Yuey Tan (left) and Kenneth Yeo (right) are actively looking for more venues for the Singapore Karting Championship.
Since the Singapore Karting Championship (SKC) started in 2010, it has only been held at one venue – at Singapore’s only permanent karting facility Kartright Speedway.
But for the 2012 season, there will be new venues added to the five-round national karting series.
Rounds 2 and 5 will be held at the Formula 1 village where the pit building is, at the intersection of Republic Ave and Republic Boulevard, with the possibility of Round 4 being held at Turns 21, 22 and 23 of the F1 street circuit at night under the same lights used for F1.
“It is always good to have more venues for the series. Although the Changi Motorsport Hub didn’t quite go according to plan, we looked at alternative ways to set up interesting race circuits for the SKC and the F1 circuit was the obvious choice,” says Kenneth Yeo, general manager and series director of the SKC.
Karting on the F1 track is not new, as done previously by Richard Tan of Arina Hogan, the company that is in charge of setting up the lights for the Singapore Grand Prix.
Working with Tan, the process of making this happen was no doubt a challenging and tedious one, with the various permits and logistics processes to get through, but they eventually got the necessary approvals done.
“Having it on a makeshift track would mean drivers not being able to have any training or practice prior to race weekend, but professional race series often have drivers face different circuits, some of which are not accessible anytime of the season except for the race itself. That would train drivers’ adaptability to learn new circuits quickly and will also place all drivers on an even playing field,” says Yuey Tan, the SKC ambassador, who races in the Porsche Carrera Cup Asia series.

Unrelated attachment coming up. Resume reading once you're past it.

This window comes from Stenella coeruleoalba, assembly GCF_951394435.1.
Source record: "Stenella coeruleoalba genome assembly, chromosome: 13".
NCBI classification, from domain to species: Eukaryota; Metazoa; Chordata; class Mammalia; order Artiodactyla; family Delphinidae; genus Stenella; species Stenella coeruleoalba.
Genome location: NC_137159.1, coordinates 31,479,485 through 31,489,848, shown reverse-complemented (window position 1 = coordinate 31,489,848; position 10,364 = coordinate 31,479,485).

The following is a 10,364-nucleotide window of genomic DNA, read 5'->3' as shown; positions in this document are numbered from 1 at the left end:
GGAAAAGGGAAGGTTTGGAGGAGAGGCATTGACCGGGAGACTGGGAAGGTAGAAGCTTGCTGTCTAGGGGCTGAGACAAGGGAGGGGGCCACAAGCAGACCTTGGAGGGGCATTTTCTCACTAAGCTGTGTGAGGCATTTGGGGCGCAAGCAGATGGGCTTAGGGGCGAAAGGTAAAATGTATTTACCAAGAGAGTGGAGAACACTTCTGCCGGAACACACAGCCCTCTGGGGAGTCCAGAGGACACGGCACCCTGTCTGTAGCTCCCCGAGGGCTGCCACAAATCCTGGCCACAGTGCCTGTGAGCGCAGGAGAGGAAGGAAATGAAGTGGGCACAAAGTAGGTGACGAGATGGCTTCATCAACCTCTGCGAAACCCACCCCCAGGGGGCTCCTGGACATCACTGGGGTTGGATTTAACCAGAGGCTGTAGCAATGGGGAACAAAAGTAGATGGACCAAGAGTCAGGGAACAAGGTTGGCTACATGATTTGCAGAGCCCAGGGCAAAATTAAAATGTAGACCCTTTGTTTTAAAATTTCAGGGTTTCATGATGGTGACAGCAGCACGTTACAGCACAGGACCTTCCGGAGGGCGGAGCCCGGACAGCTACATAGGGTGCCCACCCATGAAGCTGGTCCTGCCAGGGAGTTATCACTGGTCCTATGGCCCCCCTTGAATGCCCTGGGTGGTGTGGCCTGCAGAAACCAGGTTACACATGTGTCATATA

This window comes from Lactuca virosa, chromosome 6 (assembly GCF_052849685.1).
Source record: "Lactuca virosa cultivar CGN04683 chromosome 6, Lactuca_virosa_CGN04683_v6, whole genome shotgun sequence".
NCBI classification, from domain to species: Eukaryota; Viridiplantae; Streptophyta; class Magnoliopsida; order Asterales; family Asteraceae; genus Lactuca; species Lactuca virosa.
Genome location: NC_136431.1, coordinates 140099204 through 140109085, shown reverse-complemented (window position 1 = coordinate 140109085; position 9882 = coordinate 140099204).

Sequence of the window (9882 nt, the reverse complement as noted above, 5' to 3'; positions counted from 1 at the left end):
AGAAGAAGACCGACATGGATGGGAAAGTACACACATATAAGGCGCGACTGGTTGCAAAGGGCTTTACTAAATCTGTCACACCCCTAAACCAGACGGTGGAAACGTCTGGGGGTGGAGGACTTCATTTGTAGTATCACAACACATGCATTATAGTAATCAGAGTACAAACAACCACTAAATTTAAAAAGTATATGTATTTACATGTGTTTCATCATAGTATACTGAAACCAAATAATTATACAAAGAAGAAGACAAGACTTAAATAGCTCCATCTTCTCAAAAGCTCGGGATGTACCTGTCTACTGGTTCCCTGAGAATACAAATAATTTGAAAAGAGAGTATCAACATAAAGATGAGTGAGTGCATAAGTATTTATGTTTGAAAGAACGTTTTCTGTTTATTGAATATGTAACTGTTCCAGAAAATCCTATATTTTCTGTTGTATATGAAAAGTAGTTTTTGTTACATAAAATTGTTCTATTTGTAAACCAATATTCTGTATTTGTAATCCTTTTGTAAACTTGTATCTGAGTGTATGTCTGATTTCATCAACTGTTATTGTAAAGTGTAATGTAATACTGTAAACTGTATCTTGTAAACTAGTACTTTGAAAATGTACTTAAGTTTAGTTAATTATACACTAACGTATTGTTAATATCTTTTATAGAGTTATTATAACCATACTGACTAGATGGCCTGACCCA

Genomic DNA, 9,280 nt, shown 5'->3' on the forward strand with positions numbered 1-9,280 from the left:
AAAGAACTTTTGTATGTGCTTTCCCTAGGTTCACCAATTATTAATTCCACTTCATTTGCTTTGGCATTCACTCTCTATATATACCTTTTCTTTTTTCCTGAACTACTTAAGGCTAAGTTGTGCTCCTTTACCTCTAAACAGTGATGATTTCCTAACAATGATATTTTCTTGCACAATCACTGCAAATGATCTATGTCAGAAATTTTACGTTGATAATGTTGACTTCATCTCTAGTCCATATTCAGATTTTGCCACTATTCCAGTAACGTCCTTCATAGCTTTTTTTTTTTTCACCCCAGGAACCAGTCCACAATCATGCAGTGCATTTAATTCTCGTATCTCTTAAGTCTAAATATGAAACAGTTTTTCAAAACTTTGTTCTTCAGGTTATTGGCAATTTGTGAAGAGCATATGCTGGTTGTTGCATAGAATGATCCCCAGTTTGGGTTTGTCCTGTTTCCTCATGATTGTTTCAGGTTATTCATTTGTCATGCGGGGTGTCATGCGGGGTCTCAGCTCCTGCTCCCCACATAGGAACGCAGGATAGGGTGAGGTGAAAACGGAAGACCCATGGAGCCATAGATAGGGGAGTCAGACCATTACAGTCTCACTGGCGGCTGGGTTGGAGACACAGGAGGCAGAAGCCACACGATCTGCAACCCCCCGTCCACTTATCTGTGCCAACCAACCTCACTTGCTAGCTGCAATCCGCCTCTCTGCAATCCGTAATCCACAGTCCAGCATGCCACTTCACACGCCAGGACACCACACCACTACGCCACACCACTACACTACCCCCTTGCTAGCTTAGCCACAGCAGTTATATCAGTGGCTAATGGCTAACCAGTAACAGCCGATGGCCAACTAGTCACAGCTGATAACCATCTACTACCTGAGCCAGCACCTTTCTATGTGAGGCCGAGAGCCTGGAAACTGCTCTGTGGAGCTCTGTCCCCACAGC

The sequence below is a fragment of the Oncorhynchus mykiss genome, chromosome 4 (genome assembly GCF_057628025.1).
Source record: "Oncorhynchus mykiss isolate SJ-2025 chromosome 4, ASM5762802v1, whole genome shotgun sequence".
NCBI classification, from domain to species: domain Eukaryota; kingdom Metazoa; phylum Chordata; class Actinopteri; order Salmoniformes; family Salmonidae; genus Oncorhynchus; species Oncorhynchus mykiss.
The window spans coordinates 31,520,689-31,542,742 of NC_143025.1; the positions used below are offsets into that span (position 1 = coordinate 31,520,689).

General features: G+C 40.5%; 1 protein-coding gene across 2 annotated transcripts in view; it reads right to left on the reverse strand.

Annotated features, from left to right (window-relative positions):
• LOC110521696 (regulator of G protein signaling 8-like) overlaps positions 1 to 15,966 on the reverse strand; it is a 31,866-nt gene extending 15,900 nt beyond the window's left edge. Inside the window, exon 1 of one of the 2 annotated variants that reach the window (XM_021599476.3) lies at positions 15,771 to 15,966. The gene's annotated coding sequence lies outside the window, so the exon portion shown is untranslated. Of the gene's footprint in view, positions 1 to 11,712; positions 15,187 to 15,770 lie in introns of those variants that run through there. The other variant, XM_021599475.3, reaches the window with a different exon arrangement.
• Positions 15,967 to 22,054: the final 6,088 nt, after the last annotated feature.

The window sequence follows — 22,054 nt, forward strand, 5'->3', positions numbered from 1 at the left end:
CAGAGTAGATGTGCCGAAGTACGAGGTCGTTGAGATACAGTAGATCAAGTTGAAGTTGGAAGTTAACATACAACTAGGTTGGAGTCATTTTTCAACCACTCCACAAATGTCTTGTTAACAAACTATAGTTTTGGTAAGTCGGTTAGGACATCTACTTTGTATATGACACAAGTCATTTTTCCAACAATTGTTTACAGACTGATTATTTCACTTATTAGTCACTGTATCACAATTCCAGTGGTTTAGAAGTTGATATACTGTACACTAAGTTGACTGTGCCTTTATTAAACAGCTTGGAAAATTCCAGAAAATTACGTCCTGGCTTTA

“We are currently working hard on the land licensing to get extra dates for practice sessions. If that doesn’t work out, we will open the track from Thursday onwards during race weekends for free practice at no additional cost,” adds Yeo.
There are other temporary places that the SKC can potentially be held at; like on private grounds or car parks, but one reason for bringing the series to the F1 area is to raise the profile of motorsports in Singapore.
“We hope to raise the profile of national motorsports through the SKC and obviously a more centralised location would help. As this happens, the commercial value of the SKC will grow, in turn attracting new sponsors to an exciting marketing platform and creating the motorsport industry from the grassroots.
“We aim to build a system that equates to sponsorship dollars through a strong marketing solution that encompasses web, mobile web, television, magazines, newspapers, partner websites and a vast array of traditional and non-traditional media distribution,” Yeo shares.
As the commercial value of participating in the national karting series increases, registration costs for the SKC have gone up from last year – $50 more per round at Kartright Speedway and $100 more per round for those at the F1 village.
For example, a full season of the SKC last year for the under-12 Cadet category was $1,250 at $275 per round. But this year, it will be $325 each for the rounds at Kartright Speedway and $375 each for the rounds at F1 village.
These costs are only for participation and do not include the costs of tyres, transportation, tuning of the karts, training, race gear and the mechanics.
More venues are also being explored for future SKC rounds, but there is a much bigger vision for the SKC.
Yuey Tan elaborates, “The objective of the SKC is to become a self-sustaining business model of a race series in Singapore over three years. The trick is to stay afloat in a developing motorsport market so we are part of this development. The proven SKC formula can then be used for hosting race series in Singapore for years to come, hence the SKC is of massive importance as a structure to Singaporean motorsport now and for the future.”